Ryanair saw annual profits soar by 10% as fares fell by 3% during a “year of over capacity” in Europe.
But chief executive Michael O’Leary warned that profits will slip this financial year in the face of higher fuel and staffing costs.
Europe’s largest budget carrier today reported an after tax profit of €1.4 billion for the 12 months to March 31 as passenger carryings rose by 9% to 130.3 million.
O’Leary said: “We are pleased to report a 10% increase in profits, with an unchanged net margin of 20%, despite a 3% cut in air fares, during a year of overcapacity in Europe, leading to a weaker fare environment, rising fuel prices, and the recovery from our September 2017 rostering management failure.”
He added: “We expect above average EU capacity growth to continue into full year 2019, which will have a downward effect on fares.
“This may be partly ameliorated by the switch of some charter capacity back to previously security challenged markets such as Turkey and Egypt.
“We expect later in the year, some upward pressure on pricing as significantly higher oil prices impact margins, especially those EU airlines who continue to expand despite having no prospect of achieving profitability.”
Looking forward, O’Leary described the outlook for the current 12 months as being “on the pessimistic side of cautious” as rising oil prices add more than €400 million to the carrier’s fuel bill and other costs rise by up to 6% due to annualised pilot and cabin crew pay increases. Traffic is projected to grow by 7% to 139 million passengers at flat load factors of 95%.
“We do not expect ancillary revenue growth to fully offset higher costs and lower fares, and so we expect full year 2019 profits will fall to a range of €1.25 billion to €1.35 billion,” he warned.
The airline suffered a decline in on-time performance from 88% to 86% in the past year, blamed on delays caused by increased air traffic control strikes and staffing shortages mainly in France, Germany and Italy.
“The delivery of air traffic control services in Europe is lamentable and creating unacceptable delays for our customers,” O’Leary said.
Ryanair’s punctuality in January to March was also affected by unusually adverse weather conditions, which led to multiple airport snow closures at key bases including Dublin and Stansted for a number of days.
O’Leary also repeated concerns about the likely impact of a hard Brexit and revealed that the carrier had applied for a UK air operating certificate which is hoped to be in place before the end of the year.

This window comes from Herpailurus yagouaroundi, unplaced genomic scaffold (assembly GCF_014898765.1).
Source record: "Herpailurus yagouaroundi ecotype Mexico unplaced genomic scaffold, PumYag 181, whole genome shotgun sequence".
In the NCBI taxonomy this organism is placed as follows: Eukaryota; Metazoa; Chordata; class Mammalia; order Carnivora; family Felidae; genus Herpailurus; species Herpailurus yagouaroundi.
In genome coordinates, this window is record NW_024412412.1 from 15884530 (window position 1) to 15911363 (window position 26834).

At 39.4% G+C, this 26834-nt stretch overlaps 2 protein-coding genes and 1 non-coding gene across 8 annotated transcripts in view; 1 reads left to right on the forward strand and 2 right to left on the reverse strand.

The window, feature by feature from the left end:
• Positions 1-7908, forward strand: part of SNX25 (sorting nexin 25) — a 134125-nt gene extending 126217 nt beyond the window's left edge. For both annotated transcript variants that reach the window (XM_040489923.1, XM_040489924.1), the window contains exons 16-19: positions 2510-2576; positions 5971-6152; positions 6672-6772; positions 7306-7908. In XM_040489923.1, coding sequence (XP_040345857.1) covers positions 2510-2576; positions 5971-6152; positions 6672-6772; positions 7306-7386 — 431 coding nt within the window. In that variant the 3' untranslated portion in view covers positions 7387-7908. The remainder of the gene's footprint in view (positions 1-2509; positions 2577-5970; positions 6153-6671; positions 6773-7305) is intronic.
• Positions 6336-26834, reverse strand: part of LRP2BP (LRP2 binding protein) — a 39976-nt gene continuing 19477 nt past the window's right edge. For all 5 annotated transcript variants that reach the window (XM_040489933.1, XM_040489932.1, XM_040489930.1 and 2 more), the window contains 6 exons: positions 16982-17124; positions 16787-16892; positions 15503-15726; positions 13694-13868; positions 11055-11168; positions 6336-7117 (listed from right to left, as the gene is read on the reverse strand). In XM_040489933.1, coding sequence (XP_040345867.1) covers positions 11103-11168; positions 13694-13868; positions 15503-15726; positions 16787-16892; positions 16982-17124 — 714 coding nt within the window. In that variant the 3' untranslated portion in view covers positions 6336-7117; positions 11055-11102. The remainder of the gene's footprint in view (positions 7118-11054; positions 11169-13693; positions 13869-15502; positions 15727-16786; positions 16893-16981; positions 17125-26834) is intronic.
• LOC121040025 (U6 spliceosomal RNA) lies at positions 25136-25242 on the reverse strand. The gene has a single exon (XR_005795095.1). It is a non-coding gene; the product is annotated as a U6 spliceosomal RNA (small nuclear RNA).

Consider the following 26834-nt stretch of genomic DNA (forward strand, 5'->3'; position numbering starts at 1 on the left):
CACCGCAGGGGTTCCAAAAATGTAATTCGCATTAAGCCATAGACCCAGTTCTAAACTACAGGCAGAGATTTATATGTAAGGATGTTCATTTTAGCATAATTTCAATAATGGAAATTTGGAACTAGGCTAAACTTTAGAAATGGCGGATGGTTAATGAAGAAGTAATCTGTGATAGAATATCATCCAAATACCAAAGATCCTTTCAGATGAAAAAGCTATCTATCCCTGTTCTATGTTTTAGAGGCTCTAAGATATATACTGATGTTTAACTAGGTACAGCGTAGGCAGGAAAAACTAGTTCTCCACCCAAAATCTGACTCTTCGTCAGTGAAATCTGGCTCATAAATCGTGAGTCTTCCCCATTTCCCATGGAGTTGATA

“While there is a general belief that an 18 month transition agreement from March 2019 to December 2020 will be implemented and further extended, it is in the best interest of our shareholders that we continue to plan for a hard Brexit in March 2019,” he warned.
“In these circumstances, it is likely that our UK shareholders will be treated as non-EU and this could potentially affect Ryanair’s licencing and flight rights.
“Accordingly, we intend to restrict the voting rights of all non-EU shareholders in the event of a hard Brexit, so that we can ensure that Ryanair is majority owned and controlled by EU shareholders at all times to comply with our licences.
“This would result in non-EU shareholders not being able to vote on shareholder resolutions.”
The airline’s ‘MyRyanair’ membership has grown to 43 million while the carrier’s website and app achieved more than one billion visits in the year.
Improved mobile and digital platforms have delivered a 13% increase in ancillary revenues to more than €2 billion.
“Ancillaries now deliver 28% of revenue and we are well on track to achieve our five-year goal of 30%,” O’Leary said.
“More guests are switching to our great value “plus” fares, reserved seating, priority boarding, and car hire. Ryanair Rooms penetration is rising steadily, albeit from a low base, as our guests recognise our unique combination of lowest hotel prices and travel credits.
“Our amended two cabin bag policy has improved boarding and punctuality, and we are expanding our offers in areas such as fast track, and ground transport connections.”
The aviation industry in Europe continues to consolidate into five large airline groups, according to O’Leary.
“In the last year, Monarch went bust, Lufthansa acquired Air Berlin, and more recently IAG made an offer to acquire loss making Norwegian,” he said.
“During the period, Ryanair established a Polish charter airline, Ryanair Sun, which started flying in April and looks set to trade profitably in its first 12 months of operation.
“In April, we acquired 24.9% of LaudaMotion, and are working to increase that stake to 75% – subject to EU merger approval – so that we can work with Niki Lauda and his team to re-launch LaudaMotion as Austria’s number one low fares airline, serving markets from Austria and Germany to sun destinations primarily in Spain.”
Fiona Cincotta, senior market analyst at Cityindex commented: “Ryanair has upgraded its traffic guidance for the current financial year, but it’s also expecting a much higher fuel bill than previously anticipated and doesn’t see fares rising at all.
“The pessimistic outlook statement contrasts markedly with more upbeat guidance on profits and fares provided by competitor easyJet.
“Ryanair may have been able to weather last year’s rostering debacle with a record annual profit.
“However, industrial relations issues have lingered, creating a lasting hangover that has pushed up staff costs that will eat into this year’s earnings.
“Overall, though, the company appears to be making solid progress hammering out pay deals with pilots and cabin crew.
“The shares may well take a knock today, but don’t forget that Ryanair remains the most competitive player in the business. Don’t be surprised if it beats its more cautious targets later in the year.”
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